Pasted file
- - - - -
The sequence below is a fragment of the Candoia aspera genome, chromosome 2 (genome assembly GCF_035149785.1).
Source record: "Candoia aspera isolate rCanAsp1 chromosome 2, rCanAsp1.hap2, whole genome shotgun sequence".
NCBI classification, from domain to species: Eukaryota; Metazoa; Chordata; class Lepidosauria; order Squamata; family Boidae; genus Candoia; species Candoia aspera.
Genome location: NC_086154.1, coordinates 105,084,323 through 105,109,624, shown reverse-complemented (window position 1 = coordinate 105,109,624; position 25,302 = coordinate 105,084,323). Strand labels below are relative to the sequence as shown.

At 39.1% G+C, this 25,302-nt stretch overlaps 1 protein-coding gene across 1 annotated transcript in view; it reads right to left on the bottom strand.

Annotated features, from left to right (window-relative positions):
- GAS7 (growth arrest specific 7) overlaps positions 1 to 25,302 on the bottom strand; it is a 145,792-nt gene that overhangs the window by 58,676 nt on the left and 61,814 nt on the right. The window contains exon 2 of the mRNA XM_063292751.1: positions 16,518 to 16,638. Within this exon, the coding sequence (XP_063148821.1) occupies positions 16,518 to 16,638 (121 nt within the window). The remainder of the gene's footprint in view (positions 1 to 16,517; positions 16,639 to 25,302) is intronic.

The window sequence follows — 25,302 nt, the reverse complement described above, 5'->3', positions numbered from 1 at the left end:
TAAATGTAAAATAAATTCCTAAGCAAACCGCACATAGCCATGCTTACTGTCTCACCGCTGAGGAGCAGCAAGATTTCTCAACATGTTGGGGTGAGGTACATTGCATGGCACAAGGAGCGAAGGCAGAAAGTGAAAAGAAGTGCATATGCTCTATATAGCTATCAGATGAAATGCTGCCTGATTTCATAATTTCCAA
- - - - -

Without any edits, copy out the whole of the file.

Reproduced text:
The sequence below is a fragment of the Candoia aspera genome, chromosome 2 (genome assembly GCF_035149785.1).
Source record: "Candoia aspera isolate rCanAsp1 chromosome 2, rCanAsp1.hap2, whole genome shotgun sequence".
NCBI classification, from domain to species: Eukaryota; Metazoa; Chordata; class Lepidosauria; order Squamata; family Boidae; genus Candoia; species Candoia aspera.
Genome location: NC_086154.1, coordinates 105,084,323 through 105,109,624, shown reverse-complemented (window position 1 = coordinate 105,109,624; position 25,302 = coordinate 105,084,323). Strand labels below are relative to the sequence as shown.

At 39.1% G+C, this 25,302-nt stretch overlaps 1 protein-coding gene across 1 annotated transcript in view; it reads right to left on the bottom strand.

Annotated features, from left to right (window-relative positions):
- GAS7 (growth arrest specific 7) overlaps positions 1 to 25,302 on the bottom strand; it is a 145,792-nt gene that overhangs the window by 58,676 nt on the left and 61,814 nt on the right. The window contains exon 2 of the mRNA XM_063292751.1: positions 16,518 to 16,638. Within this exon, the coding sequence (XP_063148821.1) occupies positions 16,518 to 16,638 (121 nt within the window). The remainder of the gene's footprint in view (positions 1 to 16,517; positions 16,639 to 25,302) is intronic.

The window sequence follows — 25,302 nt, the reverse complement described above, 5'->3', positions numbered from 1 at the left end:
TAAATGTAAAATAAATTCCTAAGCAAACCGCACATAGCCATGCTTACTGTCTCACCGCTGAGGAGCAGCAAGATTTCTCAACATGTTGGGGTGAGGTACATTGCATGGCACAAGGAGCGAAGGCAGAAAGTGAAAAGAAGTGCATATGCTCTATATAGCTATCAGATGAAATGCTGCCTGATTTCATAATTTCCAA